Pursuing Pebbles

August 22, 2015

“My peace of mind comes with picking up pebbles.  Some people fly-fish.  Some people hang glide.  Some people do needlepoint.  I pick up beach pebbles. . . . pursuing and perusing pebbles gives me pleasure.  They are reminders of a natural world that grinds everything down to size.  Some the sea shatters and breaks, some it makes beautiful, some it just gives up on.  There is an aesthetic pleasure here, and an athletic one in bending and stretching; an intellectual pleasure in trying to figure out the physics of pebbles, the puzzles of tides, the working out of a set of pebbled values that depends upon rock and place and time.”
— Ann Haymond Zwinger, The Nearsighted Naturalist

Watercolor sketches of favorite pebbles

Watercolor sketches of favorite pebbles

Watercolor sketch of pebble with a hole in it

Watercolor sketch of pebble with a hole in it

Watercolor sketch of pebbles

Watercolor sketch of pebbles


I feel like I am in good company, for the artist Georgia O’Keeffe also was drawn to rocks and often lined her windowsills with these and other found objects.  You can see them in these photos from the March 2002 Architectural Digest article:




Pebbles and Friendship

October 29, 2012

Circle of stones, circle of friends

by Valerie Worth, from All the Small Poems and Fourteen More

Pebbles belong to no one
Until you pick them up —
Then they are yours.

But which, of all the world’s
Mountains of little broken stones,
Will you choose to keep?

The smooth black, the white,
The rough gray with sparks
Shining in its cracks?

Somewhere the best pebble must
Lie hidden, meant for you
If you can find it.

My new friend Bonnie gave me this collection of assorted stones with white lines.  She said the circle represents her circle of friends, and I will be reminded of her friendship, in particular, whenever I look upon my necklace of stones.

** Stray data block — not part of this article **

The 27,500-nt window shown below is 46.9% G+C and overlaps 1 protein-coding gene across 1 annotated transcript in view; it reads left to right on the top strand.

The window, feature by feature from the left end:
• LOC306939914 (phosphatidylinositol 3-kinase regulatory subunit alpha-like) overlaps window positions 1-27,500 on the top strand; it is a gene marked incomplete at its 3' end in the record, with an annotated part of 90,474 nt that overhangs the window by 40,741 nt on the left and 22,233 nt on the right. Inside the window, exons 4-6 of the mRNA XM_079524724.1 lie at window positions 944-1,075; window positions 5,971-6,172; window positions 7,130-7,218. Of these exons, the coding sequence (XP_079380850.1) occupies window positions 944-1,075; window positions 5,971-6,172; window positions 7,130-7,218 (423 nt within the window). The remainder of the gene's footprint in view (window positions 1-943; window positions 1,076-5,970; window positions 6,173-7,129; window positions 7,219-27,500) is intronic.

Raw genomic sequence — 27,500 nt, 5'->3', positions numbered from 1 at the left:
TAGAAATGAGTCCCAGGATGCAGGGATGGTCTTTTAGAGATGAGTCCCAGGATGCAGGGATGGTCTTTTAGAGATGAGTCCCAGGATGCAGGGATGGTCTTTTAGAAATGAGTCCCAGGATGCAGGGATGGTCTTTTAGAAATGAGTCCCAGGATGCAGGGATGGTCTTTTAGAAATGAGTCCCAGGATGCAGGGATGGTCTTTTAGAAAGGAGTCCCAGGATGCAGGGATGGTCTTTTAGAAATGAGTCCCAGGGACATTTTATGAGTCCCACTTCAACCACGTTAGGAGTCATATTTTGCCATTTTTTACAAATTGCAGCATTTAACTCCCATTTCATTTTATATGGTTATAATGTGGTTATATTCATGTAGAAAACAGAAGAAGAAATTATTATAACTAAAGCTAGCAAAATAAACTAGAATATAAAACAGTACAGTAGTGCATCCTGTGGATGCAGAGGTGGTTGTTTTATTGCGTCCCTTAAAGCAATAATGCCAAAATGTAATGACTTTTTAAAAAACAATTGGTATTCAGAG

Making art from rocks and other natural objects reminds me of Andy Goldsworthy sculptures, such as this spiral of broken pebbles scratched white with another stone (1985, The Borders).

The book, Andy Goldsworthy: A Collaboration with Nature


The western part of Glacier National Park is dominated by Lake McDonald.

Little did we know that much of Glacier National Park shuts down by mid-September.  Most campgrounds were closed by September 19th. This was the final weekend for staying at the Lake McDonald Lodge and the Glacier Park Lodge at East Glacier.  The Going-to-the-Sun Road was closed between Avalanche and Logan Pass on September 19th for construction, so we had to access the park from two different entrances, about 90 miles apart. 

Still, we counted ourselves lucky to have so much of the park in uncrowded circumstances. We divided our time — half of Day 1 in West Glacier, and the morning of Day 2 in the park by St. Mary’s.  The weather was too blustery for our planned hikes, so we just enjoyed the scenery and short trails close to the road. 

Shoreline of Lake McDonald, Glacier National Park

Looking across Lake McDonald to fire-ravaged slopes and distant peaks

We could drive the Going-to-the-Sun Road as far as Avalanche Creek.

Deeply crevassed bark of fir tree on Trail of the Cedars nature trail

These tree roots reminded me of pigs' hooves!!

My husband fishing off the dock at Lake McDonald (no luck)

A few early touches of fall colors on the shore of Lake McDonald

Pebbly shore of Lake McDonald

A peek at the magnificent lobby of the Lake McDonald Lodge

The drive between West and East Glacier and the St. Mary’s entrance was stunningly beautiful.    We took it at a leisurely pace, twice (there and back).   Not a bad compromise for the forced inaccessibility of the Going-to-the-Sun traverse across the park.  We stayed in an inexpensive motel (aah, the showers! the bed!) in East Glacier instead of the more expensive National Park Lodge.  We felt we were able to appreciate a lot of Glacier National Park’s scenery and other offerings even on such a short visit.

Along Hwy 2 between West and East Glacier

Look at the amazing array of colors in the ditch of Hwy 2

Peek at the lobby of the Glacier Park Lodge in East Glacier. It would be open one more day before closing for the winter.

Andy Goldsworthy-like sculpture on the lawn at the Glacier Park Lodge